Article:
Qazvin Bar Association’s Building

Qazvin Bar Association’s Building

Location: Qazvin, Iran

Year: 2013

Architects:Ali Gharakhani, Alireza Esfandiari, Zahra Aghamohamadi, Mohsen Tajeddin

Design Team: Nasim Sehat, Ehsan Karimi, Marjan Mirkheshti, Shima Sherafati

Status: Competition

The main idea for designing Qazvin club for lawyers started with a simple question: how can we design a project that merges into the urban fabric, while having harmony with its surroundings and still be considered as a landmark for the city of Qazvin? Therefore, our proposal is based on being formally contemporary with an elevation responding to the building’s functions, as well as harmonizing with principles of Iranian architecture.

Having an intensive program and function, the building must respond not only to the general needs of an administrative building, but also being able to transform into an authentic union for lawyers.

According to depth of the building, appropriate openings have been designed to lead the sunlight into the depth of the building. These lightcatching spaces provide natural lighting for the building, as well as creating semi-private spaces which add to the attractiveness of the project.

The form of the site and the inconvenience of east and west light, the placement of bricks on the elevation has been designed with a 45-degree orientation. This shift provides the interior spaces with a broader perspective and prevent from the direct sunlight from penetrating into spaces. This approach is associated with and a reminiscent of traditional Iranian grid plans which create a picturesque(novel-exquisite) space according to the movement of sun along the horizon during a day.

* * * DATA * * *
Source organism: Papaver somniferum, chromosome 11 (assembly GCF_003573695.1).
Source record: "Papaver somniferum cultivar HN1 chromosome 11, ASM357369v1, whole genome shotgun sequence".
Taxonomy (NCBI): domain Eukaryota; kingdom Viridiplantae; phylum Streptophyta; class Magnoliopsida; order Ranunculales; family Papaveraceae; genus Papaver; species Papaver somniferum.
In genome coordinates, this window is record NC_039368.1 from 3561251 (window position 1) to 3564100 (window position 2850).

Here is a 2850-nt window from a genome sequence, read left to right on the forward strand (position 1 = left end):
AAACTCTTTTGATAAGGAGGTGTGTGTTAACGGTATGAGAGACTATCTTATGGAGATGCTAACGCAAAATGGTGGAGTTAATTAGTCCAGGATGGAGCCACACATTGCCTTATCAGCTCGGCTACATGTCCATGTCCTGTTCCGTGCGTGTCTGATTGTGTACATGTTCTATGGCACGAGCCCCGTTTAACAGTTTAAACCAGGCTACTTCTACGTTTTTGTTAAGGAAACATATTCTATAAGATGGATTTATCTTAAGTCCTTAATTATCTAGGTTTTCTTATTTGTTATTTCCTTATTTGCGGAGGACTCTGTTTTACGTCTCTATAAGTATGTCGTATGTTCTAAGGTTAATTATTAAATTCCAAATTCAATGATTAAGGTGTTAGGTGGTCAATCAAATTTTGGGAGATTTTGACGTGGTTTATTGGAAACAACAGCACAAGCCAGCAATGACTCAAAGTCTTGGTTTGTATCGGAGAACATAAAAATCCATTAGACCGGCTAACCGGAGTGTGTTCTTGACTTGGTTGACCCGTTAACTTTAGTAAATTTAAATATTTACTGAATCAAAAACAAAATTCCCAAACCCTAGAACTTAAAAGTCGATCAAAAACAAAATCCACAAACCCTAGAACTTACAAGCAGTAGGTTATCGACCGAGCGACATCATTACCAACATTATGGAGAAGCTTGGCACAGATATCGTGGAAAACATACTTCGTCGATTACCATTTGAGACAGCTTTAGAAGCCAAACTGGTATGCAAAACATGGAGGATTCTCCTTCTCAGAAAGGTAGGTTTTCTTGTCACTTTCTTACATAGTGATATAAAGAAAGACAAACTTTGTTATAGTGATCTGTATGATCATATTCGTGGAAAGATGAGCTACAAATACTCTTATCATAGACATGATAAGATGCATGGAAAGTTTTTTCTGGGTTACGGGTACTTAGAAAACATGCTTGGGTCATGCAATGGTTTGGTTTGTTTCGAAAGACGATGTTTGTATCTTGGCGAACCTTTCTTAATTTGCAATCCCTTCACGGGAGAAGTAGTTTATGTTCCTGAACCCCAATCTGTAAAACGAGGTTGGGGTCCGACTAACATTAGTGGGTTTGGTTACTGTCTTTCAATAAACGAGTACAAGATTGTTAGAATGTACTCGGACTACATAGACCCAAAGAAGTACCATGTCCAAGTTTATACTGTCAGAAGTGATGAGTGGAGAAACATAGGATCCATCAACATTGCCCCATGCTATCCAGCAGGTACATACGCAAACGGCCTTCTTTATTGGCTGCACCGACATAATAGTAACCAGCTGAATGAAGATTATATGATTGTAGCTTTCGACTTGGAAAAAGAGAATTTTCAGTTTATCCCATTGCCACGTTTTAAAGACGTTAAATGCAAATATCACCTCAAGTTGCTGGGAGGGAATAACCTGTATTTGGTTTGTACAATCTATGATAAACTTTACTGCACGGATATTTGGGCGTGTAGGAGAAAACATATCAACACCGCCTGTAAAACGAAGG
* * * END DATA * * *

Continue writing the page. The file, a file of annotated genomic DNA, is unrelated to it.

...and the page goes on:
Considering the simplicity and easiness of implementation and benefiting from traditional and indigenous materials and technology was another important aspects of the project. The elevation of this project is made of cement lime brick which is visually beautiful and economically affordable, as well as being an insulator for sound and heat, with high pressure resistance.

The most important challenge in this process, was maximizing the use of sunlight. Our approach for finding a solution to this problem was paying maximum attention to dark and less illuminated surfaces. Cutting through the volume and creating openings have increased the depth of light penetration. This has led to the minimum number of dark spaces. With this approach, the skylight with useful depth has been double the surface facing direct sunlight.

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